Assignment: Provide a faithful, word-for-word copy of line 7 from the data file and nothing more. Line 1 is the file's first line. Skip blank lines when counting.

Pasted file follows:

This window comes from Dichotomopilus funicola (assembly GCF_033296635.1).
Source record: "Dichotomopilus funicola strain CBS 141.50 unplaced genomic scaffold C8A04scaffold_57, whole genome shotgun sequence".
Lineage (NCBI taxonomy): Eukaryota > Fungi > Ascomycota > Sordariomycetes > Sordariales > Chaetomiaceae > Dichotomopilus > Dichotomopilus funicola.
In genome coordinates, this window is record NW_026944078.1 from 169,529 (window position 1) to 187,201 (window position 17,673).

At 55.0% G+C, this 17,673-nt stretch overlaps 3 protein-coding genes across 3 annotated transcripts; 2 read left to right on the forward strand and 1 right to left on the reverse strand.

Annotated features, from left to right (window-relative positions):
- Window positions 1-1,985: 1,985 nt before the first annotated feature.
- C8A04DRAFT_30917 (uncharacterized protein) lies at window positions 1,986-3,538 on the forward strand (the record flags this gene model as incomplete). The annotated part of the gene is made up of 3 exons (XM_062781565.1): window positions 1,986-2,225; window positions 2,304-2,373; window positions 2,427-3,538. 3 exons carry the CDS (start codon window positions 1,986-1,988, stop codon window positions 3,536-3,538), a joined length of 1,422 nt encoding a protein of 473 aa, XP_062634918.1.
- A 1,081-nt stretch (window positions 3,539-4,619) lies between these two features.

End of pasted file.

- Window positions 1-1,985: 1,985 nt before the first annotated feature.